OECD Development Co-operation Peer Reviews: New Zealand 2015

image of OECD Development Co-operation Peer Reviews: New Zealand 2015

The OECD’s Development Assistance Committee (DAC) conducts periodic reviews of the individual development co-operation efforts of DAC members. The policies and programmes of each member are critically examined approximately once every five years. DAC peer reviews assess the performance of a given member, not just that of its development co-operation agency, and examine both policy and implementation. They take an integrated, system-wide perspective on the development co-operation and humanitarian assistance activities of the member under review.



New Zealand's development co-operation delivery and partnerships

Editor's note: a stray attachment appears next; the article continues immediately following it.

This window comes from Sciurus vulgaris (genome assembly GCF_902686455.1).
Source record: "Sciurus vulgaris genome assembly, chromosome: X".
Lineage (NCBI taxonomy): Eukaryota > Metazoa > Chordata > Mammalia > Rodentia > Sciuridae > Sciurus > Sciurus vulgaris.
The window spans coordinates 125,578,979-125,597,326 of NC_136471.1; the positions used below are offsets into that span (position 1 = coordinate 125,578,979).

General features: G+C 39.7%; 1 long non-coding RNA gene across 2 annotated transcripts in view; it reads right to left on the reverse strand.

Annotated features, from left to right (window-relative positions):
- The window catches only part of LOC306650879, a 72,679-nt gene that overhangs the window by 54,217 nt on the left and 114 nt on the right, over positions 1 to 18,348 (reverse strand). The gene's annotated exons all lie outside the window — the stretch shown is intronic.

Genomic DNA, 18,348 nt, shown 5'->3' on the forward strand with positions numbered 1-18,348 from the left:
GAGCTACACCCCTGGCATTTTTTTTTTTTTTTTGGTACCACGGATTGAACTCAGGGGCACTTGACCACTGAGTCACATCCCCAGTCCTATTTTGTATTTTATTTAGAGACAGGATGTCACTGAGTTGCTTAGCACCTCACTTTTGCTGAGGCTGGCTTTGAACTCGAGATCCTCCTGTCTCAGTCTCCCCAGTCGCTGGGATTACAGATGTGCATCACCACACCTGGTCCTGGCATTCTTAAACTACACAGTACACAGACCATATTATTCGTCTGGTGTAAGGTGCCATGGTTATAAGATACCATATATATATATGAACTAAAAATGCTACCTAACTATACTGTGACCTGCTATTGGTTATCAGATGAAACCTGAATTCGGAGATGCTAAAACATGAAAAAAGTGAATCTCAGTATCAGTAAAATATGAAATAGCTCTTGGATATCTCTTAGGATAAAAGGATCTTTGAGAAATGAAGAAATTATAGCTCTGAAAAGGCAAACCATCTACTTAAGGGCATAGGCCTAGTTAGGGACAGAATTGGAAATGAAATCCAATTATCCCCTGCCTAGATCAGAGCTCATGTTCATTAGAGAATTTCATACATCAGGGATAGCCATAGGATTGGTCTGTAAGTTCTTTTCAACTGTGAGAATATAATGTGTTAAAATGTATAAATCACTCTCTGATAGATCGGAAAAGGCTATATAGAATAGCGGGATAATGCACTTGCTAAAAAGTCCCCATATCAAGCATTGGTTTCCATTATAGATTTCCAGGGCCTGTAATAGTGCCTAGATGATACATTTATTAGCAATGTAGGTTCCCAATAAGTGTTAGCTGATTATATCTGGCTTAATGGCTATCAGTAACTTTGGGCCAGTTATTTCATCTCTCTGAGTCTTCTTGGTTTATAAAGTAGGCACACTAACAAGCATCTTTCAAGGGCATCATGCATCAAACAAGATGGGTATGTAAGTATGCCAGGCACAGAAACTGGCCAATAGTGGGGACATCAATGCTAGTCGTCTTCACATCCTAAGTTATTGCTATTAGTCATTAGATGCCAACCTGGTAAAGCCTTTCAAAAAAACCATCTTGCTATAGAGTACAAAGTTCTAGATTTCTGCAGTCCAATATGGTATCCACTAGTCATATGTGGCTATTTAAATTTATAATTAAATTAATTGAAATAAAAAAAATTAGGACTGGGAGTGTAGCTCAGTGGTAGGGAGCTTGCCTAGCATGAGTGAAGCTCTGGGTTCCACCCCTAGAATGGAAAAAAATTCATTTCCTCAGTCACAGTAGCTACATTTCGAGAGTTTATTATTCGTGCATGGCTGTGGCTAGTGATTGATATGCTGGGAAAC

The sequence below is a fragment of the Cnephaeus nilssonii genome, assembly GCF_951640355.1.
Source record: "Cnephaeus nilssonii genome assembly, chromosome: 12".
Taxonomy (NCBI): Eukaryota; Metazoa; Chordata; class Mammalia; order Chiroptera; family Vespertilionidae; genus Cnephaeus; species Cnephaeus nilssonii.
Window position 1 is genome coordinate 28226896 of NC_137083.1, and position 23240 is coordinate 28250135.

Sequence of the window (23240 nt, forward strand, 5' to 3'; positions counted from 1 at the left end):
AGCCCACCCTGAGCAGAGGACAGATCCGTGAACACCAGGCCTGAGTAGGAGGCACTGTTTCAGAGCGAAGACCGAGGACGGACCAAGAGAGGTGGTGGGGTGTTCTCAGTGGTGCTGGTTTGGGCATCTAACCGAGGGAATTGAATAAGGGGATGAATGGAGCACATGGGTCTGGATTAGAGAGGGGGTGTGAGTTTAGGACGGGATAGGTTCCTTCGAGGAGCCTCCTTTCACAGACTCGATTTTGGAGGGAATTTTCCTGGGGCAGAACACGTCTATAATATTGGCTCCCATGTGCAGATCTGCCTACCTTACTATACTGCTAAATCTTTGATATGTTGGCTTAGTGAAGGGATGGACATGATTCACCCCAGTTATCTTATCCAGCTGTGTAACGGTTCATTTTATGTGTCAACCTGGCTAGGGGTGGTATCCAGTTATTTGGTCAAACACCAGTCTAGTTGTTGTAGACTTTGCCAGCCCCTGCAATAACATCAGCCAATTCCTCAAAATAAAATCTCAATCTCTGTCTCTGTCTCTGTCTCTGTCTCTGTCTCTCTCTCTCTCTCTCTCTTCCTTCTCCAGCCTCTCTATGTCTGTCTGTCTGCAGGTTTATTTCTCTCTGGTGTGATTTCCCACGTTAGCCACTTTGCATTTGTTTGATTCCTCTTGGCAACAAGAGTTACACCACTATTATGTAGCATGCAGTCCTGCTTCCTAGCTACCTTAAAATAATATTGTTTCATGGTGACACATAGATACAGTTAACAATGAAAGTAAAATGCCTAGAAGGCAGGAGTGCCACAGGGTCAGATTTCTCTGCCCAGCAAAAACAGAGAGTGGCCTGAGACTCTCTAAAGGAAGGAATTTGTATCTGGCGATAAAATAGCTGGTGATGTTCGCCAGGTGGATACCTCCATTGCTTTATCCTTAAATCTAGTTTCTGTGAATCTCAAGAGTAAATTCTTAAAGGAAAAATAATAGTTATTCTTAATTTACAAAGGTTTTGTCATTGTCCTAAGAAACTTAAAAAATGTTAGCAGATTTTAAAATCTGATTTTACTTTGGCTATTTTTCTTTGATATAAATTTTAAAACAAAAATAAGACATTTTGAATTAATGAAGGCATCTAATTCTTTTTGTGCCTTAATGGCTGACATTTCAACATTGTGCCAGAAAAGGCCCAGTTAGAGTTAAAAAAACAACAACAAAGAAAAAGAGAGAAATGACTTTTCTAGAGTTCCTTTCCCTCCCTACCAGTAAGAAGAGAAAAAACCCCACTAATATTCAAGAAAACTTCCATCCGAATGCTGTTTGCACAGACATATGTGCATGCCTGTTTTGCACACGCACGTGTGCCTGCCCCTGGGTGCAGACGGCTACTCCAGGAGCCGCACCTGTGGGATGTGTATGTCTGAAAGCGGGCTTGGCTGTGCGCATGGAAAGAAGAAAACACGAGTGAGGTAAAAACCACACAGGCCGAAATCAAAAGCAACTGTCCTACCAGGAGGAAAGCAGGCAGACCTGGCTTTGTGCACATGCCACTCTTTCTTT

New Zealand shows a strong commitment to the development effectiveness agenda agreed at Busan. Budgeting and programming have become more predictable by providing multi-year commitments for bilateral programmes, partner countries and multilateral partners. Budgets can also be carried over, reducing the negative incentives and pressure to disburse funds. Programming is well aligned to national priorities and harmonised with other donors. Risks are actively identified and managed at activity level. There are encouraging efforts to use countries’ own systems, including in difficult contexts. The results-driven approach to conditionality could, once evaluated, provide some useful lessons for other donors. New Zealand could now build on these good practices by creating a clear line of sight between its planning instruments, ensuring that its new country strategies capture and co-ordinate whole-of-government efforts in each partner country, and by being more systematic about building capacity, especially in low-capacity Pacific contexts.


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